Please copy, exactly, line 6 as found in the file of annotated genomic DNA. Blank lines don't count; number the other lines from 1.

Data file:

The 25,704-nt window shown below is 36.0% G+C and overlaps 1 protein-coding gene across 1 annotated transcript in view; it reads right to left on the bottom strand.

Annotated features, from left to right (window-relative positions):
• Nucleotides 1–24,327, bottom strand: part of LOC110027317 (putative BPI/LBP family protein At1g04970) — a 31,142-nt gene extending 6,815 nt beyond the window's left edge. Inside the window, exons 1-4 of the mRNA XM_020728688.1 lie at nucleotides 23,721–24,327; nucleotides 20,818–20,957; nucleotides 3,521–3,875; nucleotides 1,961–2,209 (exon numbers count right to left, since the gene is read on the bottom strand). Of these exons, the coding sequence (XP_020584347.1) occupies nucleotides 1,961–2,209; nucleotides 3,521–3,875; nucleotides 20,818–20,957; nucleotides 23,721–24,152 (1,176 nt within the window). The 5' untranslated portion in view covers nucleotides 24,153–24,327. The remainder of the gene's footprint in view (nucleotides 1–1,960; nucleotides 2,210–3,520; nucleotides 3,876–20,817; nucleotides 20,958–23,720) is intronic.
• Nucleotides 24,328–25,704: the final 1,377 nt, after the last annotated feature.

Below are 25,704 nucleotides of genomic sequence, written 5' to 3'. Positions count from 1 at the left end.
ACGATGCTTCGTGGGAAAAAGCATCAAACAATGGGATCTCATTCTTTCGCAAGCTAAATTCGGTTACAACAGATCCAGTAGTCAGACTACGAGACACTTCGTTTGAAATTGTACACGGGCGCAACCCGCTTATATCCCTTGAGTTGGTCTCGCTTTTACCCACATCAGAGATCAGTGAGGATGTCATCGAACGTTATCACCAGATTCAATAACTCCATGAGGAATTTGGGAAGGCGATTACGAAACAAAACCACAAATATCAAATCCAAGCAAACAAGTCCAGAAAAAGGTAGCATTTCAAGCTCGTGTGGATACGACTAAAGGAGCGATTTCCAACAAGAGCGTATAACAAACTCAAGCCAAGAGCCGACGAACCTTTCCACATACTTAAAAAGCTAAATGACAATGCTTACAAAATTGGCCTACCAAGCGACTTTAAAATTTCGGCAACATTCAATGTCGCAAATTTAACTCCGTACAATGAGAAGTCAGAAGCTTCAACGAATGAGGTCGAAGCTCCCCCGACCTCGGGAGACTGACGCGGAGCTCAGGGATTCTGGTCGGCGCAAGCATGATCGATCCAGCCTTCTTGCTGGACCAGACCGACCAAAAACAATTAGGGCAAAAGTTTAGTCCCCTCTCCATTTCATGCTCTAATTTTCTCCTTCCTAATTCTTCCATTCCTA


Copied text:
ACGATGCTTCGTGGGAAAAAGCATCAAACAATGGGATCTCATTCTTTCGCAAGCTAAATTCGGTTACAACAGATCCAGTAGTCAGACTACGAGACACTTCGTTTGAAATTGTACACGGGCGCAACCCGCTTATATCCCTTGAGTTGGTCTCGCTTTTACCCACATCAGAGATCAGTGAGGATGTCATCGAACGTTATCACCAGATTCAATAACTCCATGAGGAATTTGGGAAGGCGATTACGAAACAAAACCACAAATATCAAATCCAAGCAAACAAGTCCAGAAAAAGGTAGCATTTCAAGCTCGTGTGGATACGACTAAAGGAGCGATTTCCAACAAGAGCGTATAACAAACTCAAGCCAAGAGCCGACGAACCTTTCCACATACTTAAAAAGCTAAATGACAATGCTTACAAAATTGGCCTACCAAGCGACTTTAAAATTTCGGCAACATTCAATGTCGCAAATTTAACTCCGTACAATGAGAAGTCAGAAGCTTCAACGAATGAGGTCGAAGCTCCCCCGACCTCGGGAGACTGACGCGGAGCTCAGGGATTCTGGTCGGCGCAAGCATGATCGATCCAGCCTTCTTGCTGGACCAGACCGACCAAAAACAATTAGGGCAAAAGTTTAGTCCCCTCTCCATTTCATGCTCTAATTTTCTCCTTCCTAATTCTTCCATTCCTA